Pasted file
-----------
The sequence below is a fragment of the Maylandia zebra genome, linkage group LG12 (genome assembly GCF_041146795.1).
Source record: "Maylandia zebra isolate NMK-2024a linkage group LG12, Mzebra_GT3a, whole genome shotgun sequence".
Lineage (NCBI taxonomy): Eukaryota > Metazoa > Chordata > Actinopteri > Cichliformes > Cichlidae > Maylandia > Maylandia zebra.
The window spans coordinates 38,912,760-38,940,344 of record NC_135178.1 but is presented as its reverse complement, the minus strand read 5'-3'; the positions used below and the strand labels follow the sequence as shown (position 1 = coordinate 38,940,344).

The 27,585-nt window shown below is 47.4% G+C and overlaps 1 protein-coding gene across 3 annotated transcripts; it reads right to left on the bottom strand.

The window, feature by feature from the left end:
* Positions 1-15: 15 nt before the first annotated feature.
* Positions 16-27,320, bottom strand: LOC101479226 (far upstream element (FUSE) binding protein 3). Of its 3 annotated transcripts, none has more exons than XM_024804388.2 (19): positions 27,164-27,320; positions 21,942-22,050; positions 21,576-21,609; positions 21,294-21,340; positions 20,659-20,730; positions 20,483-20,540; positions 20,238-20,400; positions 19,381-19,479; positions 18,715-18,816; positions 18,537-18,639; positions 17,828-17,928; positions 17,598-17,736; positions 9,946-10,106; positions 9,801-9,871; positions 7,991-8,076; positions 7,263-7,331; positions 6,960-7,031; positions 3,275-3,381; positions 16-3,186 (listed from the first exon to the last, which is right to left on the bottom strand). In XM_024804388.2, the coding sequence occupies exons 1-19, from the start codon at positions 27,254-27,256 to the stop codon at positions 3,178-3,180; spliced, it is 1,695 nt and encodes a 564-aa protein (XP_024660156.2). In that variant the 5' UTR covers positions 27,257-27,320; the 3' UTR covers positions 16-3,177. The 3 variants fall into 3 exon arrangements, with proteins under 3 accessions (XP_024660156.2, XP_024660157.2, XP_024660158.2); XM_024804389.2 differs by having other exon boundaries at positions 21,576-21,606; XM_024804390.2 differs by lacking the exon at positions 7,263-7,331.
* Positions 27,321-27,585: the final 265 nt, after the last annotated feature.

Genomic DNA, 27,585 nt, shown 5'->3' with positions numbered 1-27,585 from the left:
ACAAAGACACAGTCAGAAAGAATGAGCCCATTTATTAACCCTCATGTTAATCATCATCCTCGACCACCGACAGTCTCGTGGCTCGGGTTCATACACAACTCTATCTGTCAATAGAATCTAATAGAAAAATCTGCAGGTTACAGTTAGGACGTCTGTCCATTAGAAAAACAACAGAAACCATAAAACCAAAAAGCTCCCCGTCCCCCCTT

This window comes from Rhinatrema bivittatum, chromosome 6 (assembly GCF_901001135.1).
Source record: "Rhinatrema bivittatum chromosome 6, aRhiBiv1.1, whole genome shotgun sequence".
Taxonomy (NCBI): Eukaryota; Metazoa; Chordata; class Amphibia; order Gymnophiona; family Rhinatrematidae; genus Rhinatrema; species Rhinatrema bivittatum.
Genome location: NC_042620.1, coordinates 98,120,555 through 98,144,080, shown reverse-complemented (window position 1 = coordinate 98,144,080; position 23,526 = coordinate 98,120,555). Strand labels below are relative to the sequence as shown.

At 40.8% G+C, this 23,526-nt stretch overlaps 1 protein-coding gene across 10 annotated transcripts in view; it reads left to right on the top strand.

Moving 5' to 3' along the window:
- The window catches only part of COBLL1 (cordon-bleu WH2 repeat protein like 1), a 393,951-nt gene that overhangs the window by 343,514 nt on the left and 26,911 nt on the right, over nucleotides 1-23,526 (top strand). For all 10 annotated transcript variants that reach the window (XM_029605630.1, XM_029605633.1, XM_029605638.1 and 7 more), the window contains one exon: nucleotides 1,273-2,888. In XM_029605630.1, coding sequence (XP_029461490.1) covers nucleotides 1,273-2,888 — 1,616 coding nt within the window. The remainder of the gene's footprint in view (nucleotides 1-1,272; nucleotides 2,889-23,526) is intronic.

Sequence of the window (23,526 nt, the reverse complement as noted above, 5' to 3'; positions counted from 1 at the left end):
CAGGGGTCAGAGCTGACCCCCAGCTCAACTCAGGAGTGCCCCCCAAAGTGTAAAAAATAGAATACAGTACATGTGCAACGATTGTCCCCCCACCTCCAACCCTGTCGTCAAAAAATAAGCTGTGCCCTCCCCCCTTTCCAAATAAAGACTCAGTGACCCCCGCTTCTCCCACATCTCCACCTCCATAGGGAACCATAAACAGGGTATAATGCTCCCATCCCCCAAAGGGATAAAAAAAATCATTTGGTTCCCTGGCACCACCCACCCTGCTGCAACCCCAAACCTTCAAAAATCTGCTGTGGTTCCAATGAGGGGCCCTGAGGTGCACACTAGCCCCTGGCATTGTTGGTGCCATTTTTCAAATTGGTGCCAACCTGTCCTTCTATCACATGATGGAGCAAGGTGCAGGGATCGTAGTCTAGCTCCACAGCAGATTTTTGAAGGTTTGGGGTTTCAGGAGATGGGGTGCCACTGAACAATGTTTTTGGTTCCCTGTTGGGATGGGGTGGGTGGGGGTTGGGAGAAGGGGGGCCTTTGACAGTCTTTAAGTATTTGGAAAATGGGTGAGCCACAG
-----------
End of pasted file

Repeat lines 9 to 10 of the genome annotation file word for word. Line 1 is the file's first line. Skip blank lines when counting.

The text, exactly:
* Positions 27,321-27,585: the final 265 nt, after the last annotated feature.

Genomic DNA, 27,585 nt, shown 5'->3' with positions numbered 1-27,585 from the left: